“Having a baby is something that a woman or a couple remembers for their entire life. You don’t forget your birthing experience, and you don’t forget your labor nurse,” she says.
While working a few years at the John C. Lincoln Hospital in Phoenix, many of her patients didn’t speak English. But Erio had lived in southern Florida for a while and learned enough Spanish to understand enough to get by.
“A couple that didn’t speak any English came in to deliver their baby girl. She progressed very rapidly, so I ended up doing the delivery,” she says.
Erio has delivered 67 babies by herself without the doctor there.
“It happens. But I love it. This couple was thrilled to death that I was there. I was clamping the cord with my bloody gloves on and about ready to put the baby on the mom’s chest. She grabs my hand. She looks directly into my eyes and spoke the only words she knew in English, ‘Thank you so much,’ ” she says.
During the rest of her shift, Erio took care of the couple and the baby. The couple asked her where she lived. Erio didn’t think about it much.
Within a few weeks after their baby was born, the couple showed up at her home with a present – a paper mache rooster (which is a symbol of good luck) that the husband had made and placed on a platform.
“I will always keep it. I never thought I’d get a gift when I gave them my address. I thought I’d just get a thank-you card,” she says. “But I’m sharing their most intimate part of their lives with them, bad or good.”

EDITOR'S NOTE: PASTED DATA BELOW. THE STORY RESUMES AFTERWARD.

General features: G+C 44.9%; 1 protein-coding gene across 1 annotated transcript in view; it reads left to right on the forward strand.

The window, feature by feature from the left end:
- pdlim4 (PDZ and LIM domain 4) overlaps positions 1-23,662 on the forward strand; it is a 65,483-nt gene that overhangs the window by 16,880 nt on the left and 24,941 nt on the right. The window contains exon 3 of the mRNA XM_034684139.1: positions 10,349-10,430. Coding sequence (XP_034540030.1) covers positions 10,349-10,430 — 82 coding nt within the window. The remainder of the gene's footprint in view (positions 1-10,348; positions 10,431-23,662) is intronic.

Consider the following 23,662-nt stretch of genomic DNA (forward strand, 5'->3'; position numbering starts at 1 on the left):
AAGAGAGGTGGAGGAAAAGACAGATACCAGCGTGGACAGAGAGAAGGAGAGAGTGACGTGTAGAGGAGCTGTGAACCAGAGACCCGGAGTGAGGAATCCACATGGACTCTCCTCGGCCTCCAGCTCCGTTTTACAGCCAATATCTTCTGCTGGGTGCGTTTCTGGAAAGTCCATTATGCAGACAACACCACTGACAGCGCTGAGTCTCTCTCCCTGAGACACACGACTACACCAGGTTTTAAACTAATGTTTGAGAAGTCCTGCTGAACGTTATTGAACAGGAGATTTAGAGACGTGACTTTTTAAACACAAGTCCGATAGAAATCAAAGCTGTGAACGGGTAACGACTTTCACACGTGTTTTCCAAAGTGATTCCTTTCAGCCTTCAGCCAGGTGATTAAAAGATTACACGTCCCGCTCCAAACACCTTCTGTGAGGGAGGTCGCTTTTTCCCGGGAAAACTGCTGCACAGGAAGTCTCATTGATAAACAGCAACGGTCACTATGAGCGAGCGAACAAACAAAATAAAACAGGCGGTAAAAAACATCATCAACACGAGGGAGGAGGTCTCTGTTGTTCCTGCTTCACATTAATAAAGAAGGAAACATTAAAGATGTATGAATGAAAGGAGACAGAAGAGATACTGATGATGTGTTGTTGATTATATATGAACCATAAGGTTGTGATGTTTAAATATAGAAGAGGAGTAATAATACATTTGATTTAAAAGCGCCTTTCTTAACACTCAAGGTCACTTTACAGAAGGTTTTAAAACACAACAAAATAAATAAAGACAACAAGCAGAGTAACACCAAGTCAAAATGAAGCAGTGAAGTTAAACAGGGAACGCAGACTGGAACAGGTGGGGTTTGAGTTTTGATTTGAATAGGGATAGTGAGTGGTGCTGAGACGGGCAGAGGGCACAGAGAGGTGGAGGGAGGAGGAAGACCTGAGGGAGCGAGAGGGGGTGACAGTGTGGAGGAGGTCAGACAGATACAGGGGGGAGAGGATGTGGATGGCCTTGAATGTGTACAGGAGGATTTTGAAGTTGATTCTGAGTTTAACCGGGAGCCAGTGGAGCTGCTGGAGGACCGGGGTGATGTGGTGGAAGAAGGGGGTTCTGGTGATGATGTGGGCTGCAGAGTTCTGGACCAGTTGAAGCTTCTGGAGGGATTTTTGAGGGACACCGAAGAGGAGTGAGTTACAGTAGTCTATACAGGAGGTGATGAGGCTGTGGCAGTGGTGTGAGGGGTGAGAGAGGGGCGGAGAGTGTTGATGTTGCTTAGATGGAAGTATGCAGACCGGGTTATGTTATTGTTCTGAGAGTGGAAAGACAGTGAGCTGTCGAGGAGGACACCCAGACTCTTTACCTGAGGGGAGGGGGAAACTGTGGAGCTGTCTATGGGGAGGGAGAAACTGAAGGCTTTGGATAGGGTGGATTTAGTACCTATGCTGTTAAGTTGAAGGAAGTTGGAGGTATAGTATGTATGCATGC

She has seen thousands of births. Rachel Huber, 46, graduated in 1990 from nursing school and works as part of the labor and delivery team taking care of the newborn baby at Genesis East BirthCenter in Davenport, Iowa.
“It is a wonderful gift to be part of these people’s lives during one of the most intimate, happy and sometimes stressful parts,” she says.
She remembers one couple who came in to deliver their first baby with such amazing elation.
“They had been trying for four years to get pregnant. They had struggled with infertility,” she says.
After the baby was born, Huber measured, weighed, check vitals and cleaned up the infant to place in the mother’s arms.
“When I gave the baby to the parents, I could see what a gift this child was to them. They were crying and holding each other. It was so emotional and touching to watch so much love,” she says.
Each birth brings similarities and many differences.
“No matter how many times I am in the labor and delivery room, I still have a little bit of apprehension until I hear that baby cry, and I can see that it is healthy,” Huber says. “Labor and delivery isn’t a breeze. There are things that can go from good to bad in seconds. But I have to use my good clinical judgments and my skills.”
Being a labor and delivery nurse brings a mixture of really good days and really sad days. But it’s about being there for the mothers, the families and the babies with your compassion, your helpfulness, your knowledge and your skills. It’s a career that can bring exhilaration, contentment and pride, and sometimes, there will be tears.
By Lee Nelson
Lee Nelson writes for national and regional magazines, websites, and business journals. Her work has appeared in Yahoo! Homes and many Hearst publications such as Life@Home and Women@Work.